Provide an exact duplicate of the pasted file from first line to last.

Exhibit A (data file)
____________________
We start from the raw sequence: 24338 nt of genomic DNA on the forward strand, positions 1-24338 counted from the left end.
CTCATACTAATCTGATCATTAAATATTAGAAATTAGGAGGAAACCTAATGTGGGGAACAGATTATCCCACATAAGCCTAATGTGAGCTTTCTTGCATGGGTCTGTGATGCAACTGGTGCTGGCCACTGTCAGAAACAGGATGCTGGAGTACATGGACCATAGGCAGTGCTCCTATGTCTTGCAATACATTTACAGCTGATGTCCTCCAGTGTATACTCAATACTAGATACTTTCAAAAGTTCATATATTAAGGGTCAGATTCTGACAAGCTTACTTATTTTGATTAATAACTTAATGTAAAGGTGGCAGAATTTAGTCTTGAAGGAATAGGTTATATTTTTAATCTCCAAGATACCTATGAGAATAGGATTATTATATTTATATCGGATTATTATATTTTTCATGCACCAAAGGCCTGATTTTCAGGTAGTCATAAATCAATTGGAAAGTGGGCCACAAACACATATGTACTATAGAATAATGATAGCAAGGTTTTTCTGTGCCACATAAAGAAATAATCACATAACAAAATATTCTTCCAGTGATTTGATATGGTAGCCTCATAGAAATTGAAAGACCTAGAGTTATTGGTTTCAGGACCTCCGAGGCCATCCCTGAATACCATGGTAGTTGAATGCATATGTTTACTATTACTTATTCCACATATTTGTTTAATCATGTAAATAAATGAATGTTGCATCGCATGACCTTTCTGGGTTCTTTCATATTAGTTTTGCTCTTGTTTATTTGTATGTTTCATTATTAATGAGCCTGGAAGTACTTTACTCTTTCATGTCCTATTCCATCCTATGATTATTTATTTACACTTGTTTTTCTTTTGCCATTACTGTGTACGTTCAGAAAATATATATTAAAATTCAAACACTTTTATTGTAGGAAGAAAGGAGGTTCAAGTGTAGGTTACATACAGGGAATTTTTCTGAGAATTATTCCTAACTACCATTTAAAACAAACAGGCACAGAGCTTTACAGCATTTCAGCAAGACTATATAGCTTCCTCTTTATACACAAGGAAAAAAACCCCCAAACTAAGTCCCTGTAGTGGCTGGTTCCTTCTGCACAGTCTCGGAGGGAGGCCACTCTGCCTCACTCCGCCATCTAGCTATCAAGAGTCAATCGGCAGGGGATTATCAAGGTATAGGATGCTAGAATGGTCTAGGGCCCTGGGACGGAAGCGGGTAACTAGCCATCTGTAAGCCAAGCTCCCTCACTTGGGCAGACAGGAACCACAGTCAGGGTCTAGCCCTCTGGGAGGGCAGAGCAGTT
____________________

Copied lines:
We start from the raw sequence: 24338 nt of genomic DNA on the forward strand, positions 1-24338 counted from the left end.
CTCATACTAATCTGATCATTAAATATTAGAAATTAGGAGGAAACCTAATGTGGGGAACAGATTATCCCACATAAGCCTAATGTGAGCTTTCTTGCATGGGTCTGTGATGCAACTGGTGCTGGCCACTGTCAGAAACAGGATGCTGGAGTACATGGACCATAGGCAGTGCTCCTATGTCTTGCAATACATTTACAGCTGATGTCCTCCAGTGTATACTCAATACTAGATACTTTCAAAAGTTCATATATTAAGGGTCAGATTCTGACAAGCTTACTTATTTTGATTAATAACTTAATGTAAAGGTGGCAGAATTTAGTCTTGAAGGAATAGGTTATATTTTTAATCTCCAAGATACCTATGAGAATAGGATTATTATATTTATATCGGATTATTATATTTTTCATGCACCAAAGGCCTGATTTTCAGGTAGTCATAAATCAATTGGAAAGTGGGCCACAAACACATATGTACTATAGAATAATGATAGCAAGGTTTTTCTGTGCCACATAAAGAAATAATCACATAACAAAATATTCTTCCAGTGATTTGATATGGTAGCCTCATAGAAATTGAAAGACCTAGAGTTATTGGTTTCAGGACCTCCGAGGCCATCCCTGAATACCATGGTAGTTGAATGCATATGTTTACTATTACTTATTCCACATATTTGTTTAATCATGTAAATAAATGAATGTTGCATCGCATGACCTTTCTGGGTTCTTTCATATTAGTTTTGCTCTTGTTTATTTGTATGTTTCATTATTAATGAGCCTGGAAGTACTTTACTCTTTCATGTCCTATTCCATCCTATGATTATTTATTTACACTTGTTTTTCTTTTGCCATTACTGTGTACGTTCAGAAAATATATATTAAAATTCAAACACTTTTATTGTAGGAAGAAAGGAGGTTCAAGTGTAGGTTACATACAGGGAATTTTTCTGAGAATTATTCCTAACTACCATTTAAAACAAACAGGCACAGAGCTTTACAGCATTTCAGCAAGACTATATAGCTTCCTCTTTATACACAAGGAAAAAAACCCCCAAACTAAGTCCCTGTAGTGGCTGGTTCCTTCTGCACAGTCTCGGAGGGAGGCCACTCTGCCTCACTCCGCCATCTAGCTATCAAGAGTCAATCGGCAGGGGATTATCAAGGTATAGGATGCTAGAATGGTCTAGGGCCCTGGGACGGAAGCGGGTAACTAGCCATCTGTAAGCCAAGCTCCCTCACTTGGGCAGACAGGAACCACAGTCAGGGTCTAGCCCTCTGGGAGGGCAGAGCAGTT